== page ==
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THE POPULAR SCIENCE MONTHLY.

horn was a magnificent affair. But, as sometimes happens with the leading ornament, it was a little awkward in the setting. It was fixed right over the eye! Still, queer as this was, it had its uses. Hereby was achieved a huge bony arch, or cavern, for the protection of the kingly orb beneath—an important provision in case some sturdy old recalcitrant should stand in the way when his majesty went out on a regulation inspection of the royal domain; for, unlike some of his post-relations in Africa and Asia, who are content to take one horn at a time with their compeers, he never took less than two at a bout. In fact, the Rhinocerotidœ of the Tertiary age had their horns in pairs; and without doubt they were used in many a pell-mell fight—contests that likely had but little thinking as to the method of the conflict. From this arrangement of the horns in pairs on these creatures, so nearly related to the rhinoceros, the professor with a keen sagacity claims to disprove the statement that horns in pairs show relationship to the ruminants. His own words are: "They present no special marks of affinity to the artiodactyles, and show that the paired horns of the Eobasileidœ have no significance in the same direction."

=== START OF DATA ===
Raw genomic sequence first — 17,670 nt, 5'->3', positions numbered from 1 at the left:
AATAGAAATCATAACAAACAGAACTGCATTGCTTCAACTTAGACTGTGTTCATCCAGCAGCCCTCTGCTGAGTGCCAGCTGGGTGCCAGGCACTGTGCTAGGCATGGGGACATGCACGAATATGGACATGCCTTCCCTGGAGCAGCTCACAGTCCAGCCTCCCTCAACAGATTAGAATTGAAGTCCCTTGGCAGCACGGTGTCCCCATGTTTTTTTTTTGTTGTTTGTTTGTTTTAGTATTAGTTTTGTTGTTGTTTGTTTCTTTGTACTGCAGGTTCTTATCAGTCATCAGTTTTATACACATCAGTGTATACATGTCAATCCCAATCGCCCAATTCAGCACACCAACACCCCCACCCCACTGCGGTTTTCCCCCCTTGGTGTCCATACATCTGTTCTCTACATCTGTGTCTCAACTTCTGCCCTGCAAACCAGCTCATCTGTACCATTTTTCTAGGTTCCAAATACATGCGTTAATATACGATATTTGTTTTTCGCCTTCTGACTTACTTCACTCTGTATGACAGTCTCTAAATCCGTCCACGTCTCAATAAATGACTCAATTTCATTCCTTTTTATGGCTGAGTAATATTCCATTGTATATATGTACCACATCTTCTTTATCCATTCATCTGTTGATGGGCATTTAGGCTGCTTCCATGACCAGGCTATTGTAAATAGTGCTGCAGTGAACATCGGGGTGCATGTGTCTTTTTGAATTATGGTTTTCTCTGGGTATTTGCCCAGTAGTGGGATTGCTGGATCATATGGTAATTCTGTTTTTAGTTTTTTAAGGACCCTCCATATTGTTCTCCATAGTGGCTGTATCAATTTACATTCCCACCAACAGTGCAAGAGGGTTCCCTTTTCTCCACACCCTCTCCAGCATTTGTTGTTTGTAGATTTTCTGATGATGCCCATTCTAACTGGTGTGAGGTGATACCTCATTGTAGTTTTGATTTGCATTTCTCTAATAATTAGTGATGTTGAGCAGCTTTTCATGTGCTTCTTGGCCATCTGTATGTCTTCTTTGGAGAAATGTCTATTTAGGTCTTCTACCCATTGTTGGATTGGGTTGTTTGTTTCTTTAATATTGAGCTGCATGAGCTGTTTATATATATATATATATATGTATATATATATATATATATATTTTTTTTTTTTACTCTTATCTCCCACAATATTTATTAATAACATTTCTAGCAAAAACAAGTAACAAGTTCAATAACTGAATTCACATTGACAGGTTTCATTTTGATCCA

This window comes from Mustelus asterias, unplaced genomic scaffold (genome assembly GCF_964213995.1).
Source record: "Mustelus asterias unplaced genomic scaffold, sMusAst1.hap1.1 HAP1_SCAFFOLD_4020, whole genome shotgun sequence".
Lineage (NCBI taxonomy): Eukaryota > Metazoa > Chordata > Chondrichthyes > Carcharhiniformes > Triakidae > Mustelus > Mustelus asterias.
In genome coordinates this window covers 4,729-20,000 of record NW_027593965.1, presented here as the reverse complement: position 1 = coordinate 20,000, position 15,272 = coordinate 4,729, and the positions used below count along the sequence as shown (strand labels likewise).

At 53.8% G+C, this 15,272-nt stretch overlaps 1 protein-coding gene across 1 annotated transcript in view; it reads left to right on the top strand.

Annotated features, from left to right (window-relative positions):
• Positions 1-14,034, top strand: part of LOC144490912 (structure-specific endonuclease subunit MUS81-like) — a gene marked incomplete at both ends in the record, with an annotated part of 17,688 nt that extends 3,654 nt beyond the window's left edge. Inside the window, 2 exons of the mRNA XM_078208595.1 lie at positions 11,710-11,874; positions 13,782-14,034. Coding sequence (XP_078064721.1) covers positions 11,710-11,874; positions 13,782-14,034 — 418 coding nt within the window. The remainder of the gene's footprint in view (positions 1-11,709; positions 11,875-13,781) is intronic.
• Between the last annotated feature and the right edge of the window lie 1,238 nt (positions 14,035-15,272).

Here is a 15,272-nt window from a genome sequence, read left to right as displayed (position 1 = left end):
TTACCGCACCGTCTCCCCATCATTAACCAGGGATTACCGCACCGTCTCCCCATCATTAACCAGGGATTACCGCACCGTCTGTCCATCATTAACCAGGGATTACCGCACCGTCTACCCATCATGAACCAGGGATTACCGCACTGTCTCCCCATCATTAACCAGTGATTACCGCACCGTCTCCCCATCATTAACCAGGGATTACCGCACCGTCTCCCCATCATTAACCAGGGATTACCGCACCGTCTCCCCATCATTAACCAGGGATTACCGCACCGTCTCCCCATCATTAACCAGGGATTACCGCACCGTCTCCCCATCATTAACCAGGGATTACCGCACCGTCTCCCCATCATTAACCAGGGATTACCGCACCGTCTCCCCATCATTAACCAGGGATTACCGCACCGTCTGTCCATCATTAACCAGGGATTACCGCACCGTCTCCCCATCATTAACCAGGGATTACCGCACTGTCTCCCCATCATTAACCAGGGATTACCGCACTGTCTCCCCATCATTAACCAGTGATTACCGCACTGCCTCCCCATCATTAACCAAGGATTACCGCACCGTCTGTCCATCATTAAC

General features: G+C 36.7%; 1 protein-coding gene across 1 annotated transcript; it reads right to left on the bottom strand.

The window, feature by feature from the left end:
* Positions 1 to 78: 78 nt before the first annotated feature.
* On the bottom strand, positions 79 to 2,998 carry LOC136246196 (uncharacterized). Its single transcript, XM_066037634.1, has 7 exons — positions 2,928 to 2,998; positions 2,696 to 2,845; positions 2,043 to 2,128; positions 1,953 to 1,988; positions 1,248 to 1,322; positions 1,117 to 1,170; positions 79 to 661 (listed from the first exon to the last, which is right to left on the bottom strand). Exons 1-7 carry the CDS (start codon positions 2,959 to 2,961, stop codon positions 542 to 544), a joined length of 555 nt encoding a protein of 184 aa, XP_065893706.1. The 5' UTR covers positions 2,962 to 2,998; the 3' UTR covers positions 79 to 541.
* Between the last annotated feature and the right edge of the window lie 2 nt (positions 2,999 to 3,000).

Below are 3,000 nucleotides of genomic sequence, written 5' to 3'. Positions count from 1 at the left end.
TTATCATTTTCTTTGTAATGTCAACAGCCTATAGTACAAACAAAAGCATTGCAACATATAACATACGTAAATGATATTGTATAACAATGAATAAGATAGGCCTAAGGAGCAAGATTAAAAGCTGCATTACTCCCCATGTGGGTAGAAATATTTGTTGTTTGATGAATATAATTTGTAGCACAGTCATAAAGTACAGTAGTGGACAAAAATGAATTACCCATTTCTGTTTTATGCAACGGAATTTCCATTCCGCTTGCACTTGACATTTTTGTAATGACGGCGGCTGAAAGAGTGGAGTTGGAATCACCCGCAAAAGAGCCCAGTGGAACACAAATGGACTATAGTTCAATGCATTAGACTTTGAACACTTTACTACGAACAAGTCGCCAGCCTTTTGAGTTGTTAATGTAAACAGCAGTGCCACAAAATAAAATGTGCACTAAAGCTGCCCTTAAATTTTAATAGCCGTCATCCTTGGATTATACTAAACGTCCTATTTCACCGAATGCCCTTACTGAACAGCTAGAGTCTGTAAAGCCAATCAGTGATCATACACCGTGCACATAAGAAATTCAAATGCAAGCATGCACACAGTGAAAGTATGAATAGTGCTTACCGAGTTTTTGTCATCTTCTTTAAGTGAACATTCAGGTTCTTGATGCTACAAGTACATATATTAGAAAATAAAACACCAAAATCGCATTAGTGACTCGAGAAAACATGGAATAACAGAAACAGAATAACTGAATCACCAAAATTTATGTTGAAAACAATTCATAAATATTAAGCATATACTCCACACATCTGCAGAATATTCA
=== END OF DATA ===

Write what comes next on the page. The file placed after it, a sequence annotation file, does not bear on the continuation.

A luminous body, if unobstructed, strews its rays in all directions. And a scientific fact or principle, could our eyes follow the emanations, would be found illuming many if not all other facts in science. It was but lately that the above generalization was reached, when it came forth full-blown from the working out of the new genus Symborodon. Of these very remarkable animals the professor gives us six or seven species. And strange beings, even among their contemporaries, must the Symborodontes have been. There was Symborodon bucco—the last word meaning "the cheeky"—and the fellow had "plenty of cheek." It was certainly so anatomically, and "we" are not speaking metaphorically now. The cheek-bones were enormously developed, so much so that they formed immense osseous masses on each side of his head. Indeed, a blow on the side of his caput would have been simply a capital joke; for how could so unimpressible a skull ever have seen the point? And this same individual comported himself with a ludicrously lofty air, for his eyes were set almost vertically in his head. Perhaps it was the Miocene fashion in the upper ranks to look for something to come down, unlike our Micawber mode of waiting for something to turn up. And this being was nearly as large as an adult elephant. As to what, and how much was his intellectual endowment, we know not. We don't think he was very sharp. But we had forgotten to add this attribute—he had two horns, and they were flat.

Perhaps the Caliban of those strange creatures was Symborodon altirostris; not that he was a dwarf among his compeers, for, though not the largest, he was an individual of great weight in his own day. Nor was it that he had a "forehead villainously low;" but because,